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I have a situation where I want the main admin user (with sudo for all) to have passwordless sudo as another user for one command. To my knowledge, that should give the following in /etc/sudoers:

ramo   ALL=(otherUser) NOPASSWD: /usr/bin/command
ramo   ALL=(ALL) ALL

But it seems like those two lines conflict, or the second overwrites the first. Any ideas on how to accomplish this?

Cheers

Ramo

EDIT: Turns out I slightly misunderstood how sudo works when specifying a user. I was under the impression that if you have ALL=(otherUser) then you didn't need to 'sudo -u otherUser' but could just sudo. This isn't the case.

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2 Answers 2

up vote 2 down vote accepted

The order is important and the behaviour is described in the sudoers(5) man page:

When multiple entries match for a user, they are applied in order. Where there are multiple matches, the last match is used (which is not necessarily the most specific match).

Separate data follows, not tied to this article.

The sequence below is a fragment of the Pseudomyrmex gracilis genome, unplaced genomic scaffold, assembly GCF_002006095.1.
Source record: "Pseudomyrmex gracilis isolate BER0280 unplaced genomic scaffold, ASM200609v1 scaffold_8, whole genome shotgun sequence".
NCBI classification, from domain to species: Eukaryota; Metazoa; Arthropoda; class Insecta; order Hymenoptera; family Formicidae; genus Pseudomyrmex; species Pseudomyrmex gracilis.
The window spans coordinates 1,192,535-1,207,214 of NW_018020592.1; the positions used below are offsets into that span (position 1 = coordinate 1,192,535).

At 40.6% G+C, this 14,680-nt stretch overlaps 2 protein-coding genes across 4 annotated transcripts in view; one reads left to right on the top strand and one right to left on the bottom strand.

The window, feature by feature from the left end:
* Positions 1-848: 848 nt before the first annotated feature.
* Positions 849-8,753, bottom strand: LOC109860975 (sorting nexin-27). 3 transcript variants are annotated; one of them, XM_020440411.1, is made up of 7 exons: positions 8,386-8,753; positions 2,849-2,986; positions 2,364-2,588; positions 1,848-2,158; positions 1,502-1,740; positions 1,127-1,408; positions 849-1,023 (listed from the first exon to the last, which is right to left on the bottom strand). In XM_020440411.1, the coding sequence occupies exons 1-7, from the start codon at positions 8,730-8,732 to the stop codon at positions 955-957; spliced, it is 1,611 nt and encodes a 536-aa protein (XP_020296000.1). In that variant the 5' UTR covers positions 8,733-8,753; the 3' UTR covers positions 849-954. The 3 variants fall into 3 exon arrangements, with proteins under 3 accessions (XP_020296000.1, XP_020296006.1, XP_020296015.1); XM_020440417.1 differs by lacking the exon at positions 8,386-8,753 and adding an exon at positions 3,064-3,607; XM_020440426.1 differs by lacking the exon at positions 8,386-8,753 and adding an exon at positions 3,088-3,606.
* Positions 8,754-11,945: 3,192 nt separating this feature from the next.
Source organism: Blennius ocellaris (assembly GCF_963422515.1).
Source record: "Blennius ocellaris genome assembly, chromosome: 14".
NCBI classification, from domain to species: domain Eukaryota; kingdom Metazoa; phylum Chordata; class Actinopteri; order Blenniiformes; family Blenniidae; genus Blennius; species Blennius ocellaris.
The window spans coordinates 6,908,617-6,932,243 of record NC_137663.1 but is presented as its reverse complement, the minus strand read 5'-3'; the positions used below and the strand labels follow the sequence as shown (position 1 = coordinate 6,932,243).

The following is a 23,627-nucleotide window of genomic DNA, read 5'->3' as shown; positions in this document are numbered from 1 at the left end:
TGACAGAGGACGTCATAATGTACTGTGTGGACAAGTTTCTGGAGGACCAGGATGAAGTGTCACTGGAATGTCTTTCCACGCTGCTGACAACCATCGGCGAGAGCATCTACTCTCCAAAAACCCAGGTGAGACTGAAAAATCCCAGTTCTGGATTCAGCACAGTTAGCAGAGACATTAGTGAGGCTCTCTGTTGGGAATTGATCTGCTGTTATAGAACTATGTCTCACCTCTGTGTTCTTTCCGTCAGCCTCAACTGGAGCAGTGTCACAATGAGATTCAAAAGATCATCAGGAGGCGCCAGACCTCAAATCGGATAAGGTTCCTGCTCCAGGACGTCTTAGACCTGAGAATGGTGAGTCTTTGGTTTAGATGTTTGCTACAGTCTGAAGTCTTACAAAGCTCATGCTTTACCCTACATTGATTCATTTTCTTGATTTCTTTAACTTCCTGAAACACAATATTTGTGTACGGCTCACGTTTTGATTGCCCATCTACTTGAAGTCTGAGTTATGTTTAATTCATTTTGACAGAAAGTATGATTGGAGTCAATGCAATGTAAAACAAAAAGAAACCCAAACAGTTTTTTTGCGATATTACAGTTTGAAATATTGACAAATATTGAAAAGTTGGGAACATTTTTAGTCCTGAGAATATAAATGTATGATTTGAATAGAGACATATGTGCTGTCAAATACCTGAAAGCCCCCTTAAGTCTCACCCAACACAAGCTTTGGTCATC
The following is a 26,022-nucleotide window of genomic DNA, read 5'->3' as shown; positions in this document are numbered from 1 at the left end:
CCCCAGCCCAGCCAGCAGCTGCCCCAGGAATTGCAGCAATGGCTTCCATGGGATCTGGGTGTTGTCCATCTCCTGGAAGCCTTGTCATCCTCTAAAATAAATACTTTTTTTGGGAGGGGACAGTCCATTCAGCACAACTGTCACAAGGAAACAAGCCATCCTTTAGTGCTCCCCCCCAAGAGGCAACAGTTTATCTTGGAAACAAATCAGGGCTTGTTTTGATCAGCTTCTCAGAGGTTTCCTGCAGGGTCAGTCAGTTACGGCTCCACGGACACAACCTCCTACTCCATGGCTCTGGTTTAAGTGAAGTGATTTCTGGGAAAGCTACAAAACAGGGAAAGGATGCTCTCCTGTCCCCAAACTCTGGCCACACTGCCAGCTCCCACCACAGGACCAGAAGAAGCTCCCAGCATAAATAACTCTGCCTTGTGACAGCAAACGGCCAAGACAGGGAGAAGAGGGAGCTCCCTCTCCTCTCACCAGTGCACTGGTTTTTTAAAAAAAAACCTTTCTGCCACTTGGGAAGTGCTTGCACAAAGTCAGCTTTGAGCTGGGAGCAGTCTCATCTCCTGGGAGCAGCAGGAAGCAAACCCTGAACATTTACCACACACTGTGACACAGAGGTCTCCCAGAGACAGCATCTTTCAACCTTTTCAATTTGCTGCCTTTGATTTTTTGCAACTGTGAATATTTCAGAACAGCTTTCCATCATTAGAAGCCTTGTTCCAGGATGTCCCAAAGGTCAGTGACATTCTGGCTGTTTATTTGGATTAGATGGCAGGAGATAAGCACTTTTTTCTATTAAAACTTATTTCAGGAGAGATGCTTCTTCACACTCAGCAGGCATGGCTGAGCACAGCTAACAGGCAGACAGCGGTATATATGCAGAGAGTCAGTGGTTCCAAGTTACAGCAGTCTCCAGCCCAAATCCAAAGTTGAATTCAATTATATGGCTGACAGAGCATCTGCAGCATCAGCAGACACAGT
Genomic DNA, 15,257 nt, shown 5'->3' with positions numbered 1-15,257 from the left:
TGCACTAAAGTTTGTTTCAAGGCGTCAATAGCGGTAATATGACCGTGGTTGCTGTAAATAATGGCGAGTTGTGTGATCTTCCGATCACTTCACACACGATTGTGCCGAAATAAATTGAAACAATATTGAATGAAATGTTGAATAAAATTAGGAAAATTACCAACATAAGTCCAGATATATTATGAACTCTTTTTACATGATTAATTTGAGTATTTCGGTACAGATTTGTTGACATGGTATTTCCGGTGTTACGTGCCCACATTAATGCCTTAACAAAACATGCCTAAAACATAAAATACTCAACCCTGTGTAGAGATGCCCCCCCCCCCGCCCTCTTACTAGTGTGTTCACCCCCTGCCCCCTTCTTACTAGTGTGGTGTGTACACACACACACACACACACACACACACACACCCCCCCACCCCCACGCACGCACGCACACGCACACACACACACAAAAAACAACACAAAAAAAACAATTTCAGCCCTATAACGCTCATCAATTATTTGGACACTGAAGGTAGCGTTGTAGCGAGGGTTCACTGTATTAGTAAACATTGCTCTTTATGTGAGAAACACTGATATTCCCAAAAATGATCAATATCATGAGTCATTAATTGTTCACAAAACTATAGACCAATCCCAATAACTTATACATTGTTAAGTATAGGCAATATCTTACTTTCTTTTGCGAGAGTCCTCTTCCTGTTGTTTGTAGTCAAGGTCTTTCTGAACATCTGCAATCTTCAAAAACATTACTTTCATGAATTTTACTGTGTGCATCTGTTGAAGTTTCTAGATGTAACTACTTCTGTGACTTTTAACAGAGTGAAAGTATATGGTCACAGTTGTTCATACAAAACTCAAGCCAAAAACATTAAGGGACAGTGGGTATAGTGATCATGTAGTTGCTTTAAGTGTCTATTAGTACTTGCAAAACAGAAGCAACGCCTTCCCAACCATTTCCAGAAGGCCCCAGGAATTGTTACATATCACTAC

With your original rules, the "(ALL) ALL" is the last match and so sudo prompts for the password.

The following /etc/sudoers works:

ramo   ALL=(ALL) ALL
ramo   ALL=(otherUser) NOPASSWD: /bin/whoami

e.g.:

$ sudo -k /bin/whoami
[sudo] password for ramo: 
root
$ sudo -k -u otherUser /bin/whoami
otherUser
$ sudo -k -u otherUser /bin/true
[sudo] password for ramo:
$ sudo -k /bin/true
[sudo] password for ramo:

Tested on Fedora 19 with sudo-1.8.6p7-1

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I'm sure this is technically correct, however it was not the source of my problem: I was assuming sudo selected users to sudo as when specified in /etc/sudoers - see edit. –  Ramo Sep 13 '13 at 0:13

I think you can negate with '!'. Try second line

ramo ALL=(ALL) !/usr/bin/command
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